Despite the difficult moments that I had in this adventure, I truly felt more connected to humanity than I had ever felt in my entire life.

Sleeping on hard floors/beds every night, using a small hole in the floor to go to the bathroom, having a small cold bucket for showering daily and traveling thousands of miles in terrible public transportation humbled me as a person and genuinely put me in my place.

Those late nights eating from a big shared bowl on the floor, in the pitch dark, with a family of Africans, were unique experiences that connected me more with others and gave me a deep sense of pleasure, realizing that happiness is truly something that you can find in the most simple and ordinary things. 

My thought for anyone reading this: The next time you think about taking an adventure across the world, don’t always go for the most comfortable and touristic destinations.

 

Dare to do something different.

Dare to step outside of your comfort zone and see where life takes you.

Dare to live an experience that greatly challenges you.

Dare to directly feel the sensation of uncomfort and fear. 

,

If you open your heart and mind to new experiences and chances, each and everyone of us has the possibility to be transformed and completely alter the lens in which you see the world and humankind.

Would I return to West Africa? Absolutely

Would I do the whole thing by land again? NO WAY! 

Do I recommend this experience and this route to other travellers? Without a doubt

 

Get outside of your comfort zone and take the road less traveled. 

 

……

Don’t forget to also check out:

10 MOST COMMON QUESTIONS & ANSWERS ON TRAVELING ALONE TO SAUDI ARABIA

WHAT TRAVEL ELECTRONICS & ACCESSORIES DO I USE?

OVERLAND TRAVEL TO LIBERIA, AFRICA: A COUNTRY OF LONG STANDING RESILIENCE

 

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Overland Travel to Liberia, Africa: A Country of Long Standing Resilience

After an incredible three week overland trip across Sierra Leone, I finally reached my next stop, Liberia, country #98.

I have been intrigued about this place since the first time that I heard about it years back. Unfortunately, many people have only heard about Liberia through its tragic past with war and ebola, and to be quite honest, fear often holds travelers back from venturing off to that part of Africa.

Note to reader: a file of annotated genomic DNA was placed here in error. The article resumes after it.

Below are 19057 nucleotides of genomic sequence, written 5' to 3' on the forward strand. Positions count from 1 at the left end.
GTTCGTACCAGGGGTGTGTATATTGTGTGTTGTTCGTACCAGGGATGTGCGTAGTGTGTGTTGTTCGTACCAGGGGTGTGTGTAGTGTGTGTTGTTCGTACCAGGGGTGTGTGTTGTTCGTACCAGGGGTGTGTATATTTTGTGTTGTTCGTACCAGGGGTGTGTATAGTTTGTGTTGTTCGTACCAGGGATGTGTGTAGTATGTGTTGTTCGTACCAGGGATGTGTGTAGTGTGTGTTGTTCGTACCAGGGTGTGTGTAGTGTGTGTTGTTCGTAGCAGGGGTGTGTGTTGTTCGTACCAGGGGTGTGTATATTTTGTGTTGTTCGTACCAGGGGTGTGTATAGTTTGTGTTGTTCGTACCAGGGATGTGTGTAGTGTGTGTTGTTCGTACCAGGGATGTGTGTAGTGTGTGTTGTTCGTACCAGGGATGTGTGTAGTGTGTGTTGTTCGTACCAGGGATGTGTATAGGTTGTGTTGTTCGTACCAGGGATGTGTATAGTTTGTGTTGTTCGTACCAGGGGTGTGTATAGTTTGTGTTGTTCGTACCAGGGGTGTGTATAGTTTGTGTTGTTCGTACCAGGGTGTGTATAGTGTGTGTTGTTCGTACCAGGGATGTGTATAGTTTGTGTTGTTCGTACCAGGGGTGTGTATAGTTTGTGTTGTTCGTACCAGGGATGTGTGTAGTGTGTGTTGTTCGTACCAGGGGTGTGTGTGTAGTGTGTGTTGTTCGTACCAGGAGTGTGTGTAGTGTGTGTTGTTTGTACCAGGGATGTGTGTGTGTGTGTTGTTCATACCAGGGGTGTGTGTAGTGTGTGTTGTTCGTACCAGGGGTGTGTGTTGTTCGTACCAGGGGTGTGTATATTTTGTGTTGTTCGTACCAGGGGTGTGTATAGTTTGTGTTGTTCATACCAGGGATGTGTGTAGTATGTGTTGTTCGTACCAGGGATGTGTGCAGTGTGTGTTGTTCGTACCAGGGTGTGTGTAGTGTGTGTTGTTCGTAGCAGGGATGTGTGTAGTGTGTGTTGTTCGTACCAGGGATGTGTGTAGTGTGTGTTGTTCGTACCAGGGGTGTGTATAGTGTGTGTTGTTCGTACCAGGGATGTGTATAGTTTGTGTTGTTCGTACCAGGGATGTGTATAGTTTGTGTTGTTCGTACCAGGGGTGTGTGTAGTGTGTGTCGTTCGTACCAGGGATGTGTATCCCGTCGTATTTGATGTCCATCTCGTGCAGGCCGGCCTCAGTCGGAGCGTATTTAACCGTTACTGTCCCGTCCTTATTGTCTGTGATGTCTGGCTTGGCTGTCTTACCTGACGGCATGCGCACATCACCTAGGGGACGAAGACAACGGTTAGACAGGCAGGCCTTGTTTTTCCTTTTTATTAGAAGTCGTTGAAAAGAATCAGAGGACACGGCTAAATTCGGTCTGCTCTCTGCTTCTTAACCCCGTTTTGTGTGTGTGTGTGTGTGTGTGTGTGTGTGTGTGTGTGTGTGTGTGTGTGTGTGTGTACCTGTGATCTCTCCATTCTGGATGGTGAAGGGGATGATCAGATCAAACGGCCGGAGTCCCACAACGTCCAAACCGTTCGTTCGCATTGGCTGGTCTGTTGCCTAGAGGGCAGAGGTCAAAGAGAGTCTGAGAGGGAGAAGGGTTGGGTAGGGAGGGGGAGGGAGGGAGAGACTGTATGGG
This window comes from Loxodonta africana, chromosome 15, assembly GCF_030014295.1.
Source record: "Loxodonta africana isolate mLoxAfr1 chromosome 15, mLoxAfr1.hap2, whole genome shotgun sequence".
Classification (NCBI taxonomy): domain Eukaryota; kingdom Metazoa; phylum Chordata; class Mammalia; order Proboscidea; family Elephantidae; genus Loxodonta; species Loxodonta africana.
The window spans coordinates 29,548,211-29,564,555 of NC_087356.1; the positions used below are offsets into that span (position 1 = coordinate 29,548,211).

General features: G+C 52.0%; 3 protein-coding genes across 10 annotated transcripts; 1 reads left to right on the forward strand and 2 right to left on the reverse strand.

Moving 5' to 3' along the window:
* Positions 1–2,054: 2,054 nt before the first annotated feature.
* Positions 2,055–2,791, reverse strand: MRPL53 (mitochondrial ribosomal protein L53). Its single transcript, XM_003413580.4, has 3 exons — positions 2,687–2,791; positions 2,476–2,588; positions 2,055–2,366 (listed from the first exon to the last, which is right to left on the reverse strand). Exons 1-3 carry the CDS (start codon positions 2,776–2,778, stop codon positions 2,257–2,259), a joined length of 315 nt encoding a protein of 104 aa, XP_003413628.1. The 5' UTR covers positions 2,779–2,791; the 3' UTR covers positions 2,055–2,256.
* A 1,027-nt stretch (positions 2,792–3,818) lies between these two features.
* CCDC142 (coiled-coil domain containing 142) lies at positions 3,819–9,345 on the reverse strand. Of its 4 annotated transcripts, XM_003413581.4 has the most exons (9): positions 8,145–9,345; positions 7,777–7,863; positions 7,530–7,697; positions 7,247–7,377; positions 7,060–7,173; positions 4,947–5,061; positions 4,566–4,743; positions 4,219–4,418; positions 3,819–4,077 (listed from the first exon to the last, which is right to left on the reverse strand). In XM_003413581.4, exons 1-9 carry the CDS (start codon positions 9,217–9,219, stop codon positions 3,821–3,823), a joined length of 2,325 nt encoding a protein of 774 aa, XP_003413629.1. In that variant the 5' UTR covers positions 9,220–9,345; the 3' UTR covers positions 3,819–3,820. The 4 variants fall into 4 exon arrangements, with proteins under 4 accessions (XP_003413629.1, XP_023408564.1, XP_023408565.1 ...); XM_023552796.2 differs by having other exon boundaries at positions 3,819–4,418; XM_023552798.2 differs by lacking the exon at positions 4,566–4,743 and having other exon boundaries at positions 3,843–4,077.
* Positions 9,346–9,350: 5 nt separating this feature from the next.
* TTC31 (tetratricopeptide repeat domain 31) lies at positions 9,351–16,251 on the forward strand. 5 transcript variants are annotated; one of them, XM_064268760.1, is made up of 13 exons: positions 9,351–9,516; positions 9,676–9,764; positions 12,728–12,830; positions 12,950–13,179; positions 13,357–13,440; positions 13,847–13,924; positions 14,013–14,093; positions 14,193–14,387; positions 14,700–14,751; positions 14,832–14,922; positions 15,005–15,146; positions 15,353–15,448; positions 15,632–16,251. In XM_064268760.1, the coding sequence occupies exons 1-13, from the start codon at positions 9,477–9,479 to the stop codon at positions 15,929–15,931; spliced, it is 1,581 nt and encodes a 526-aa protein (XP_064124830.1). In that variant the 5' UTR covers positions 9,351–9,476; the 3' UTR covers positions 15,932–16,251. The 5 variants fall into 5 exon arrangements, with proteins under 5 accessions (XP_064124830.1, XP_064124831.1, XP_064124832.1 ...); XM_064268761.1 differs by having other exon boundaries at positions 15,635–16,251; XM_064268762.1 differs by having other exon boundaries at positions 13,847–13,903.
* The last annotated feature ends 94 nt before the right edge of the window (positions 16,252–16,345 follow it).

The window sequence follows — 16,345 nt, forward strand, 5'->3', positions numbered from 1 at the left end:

I truly met some incredible people during my stay there, some in which suffered things that you couldn’t even imagine during those dark years of war. 

As I traveled through the country, the word that stuck in my mind was RESILIENCE. It is a country that has had it share of suffering, but somehow they have kept moving forward..

If you are not familiar with Liberia’s past, I will give you a very quick summary….

In 1989, civil war broke out when a group of rebels, led by Charles Taylor entered into the country through the Ivory Coast and began killing off the ethnic groups siding with President Samuel Doe. This war lasted over 7 years. Not too long after, the second civil war began, from 1999-2003.

Sadly, more than 200,000 people died during those years of war and the survivors were sent to neighboring countries to refugee camps. 

Many years later, in 2014, Ebola broke out in West Africa. Liberia was the first in the region to report it, and from that moment there was a downward spiral, taking the lives of over 11,000 Liberians..


Let’s be honest…

 

Fear is the factor that prevents people from visiting new places and getting outside of their comfort zone, especially in parts of the world where war only happened a short time ago.

In the case of Liberia, I would not say that I was fearful, but more hesitant and cautious as I made plans to visit there. Many skeptical people warned me and would say:  

 

“Sarah, you have no idea what you are getting yourself into. Danger is all around and you must stay away from there.”

“It is very unstable and it not a place you should visit, especially as a solo female traveler.”

 

I understand that many people mean well in their concerns for me, but these warnings are the same ones that I heard years back when I first mentioned to people that I was going to travel alone across the world. Everyday during that period of time people would warn and try to instill fear in me, but luckily I did not take their advice and stay home just dreaming about traveling.

I took the the most important step that most people tend to skip: ACTION! 

Fear…

Most people live in a prison of fear…

Fearful of change…

Fearful of the unknown….

Fearful of what COULD happen…

Trust me, I know….

Before traveling, I lived in that overwhelming prison of fear…

In fact, if you would’ve told me 15 years ago that I would be taking a solo, overland trip across West Africa, into Liberia, I would’ve told you that you were crazy. 

Through my years of traveling, my idea of fear has completely changed and my current mission in life is to take on any challenge and go into new situations with an open mind and heart.

That is exactly what I did going on my trip to Liberia…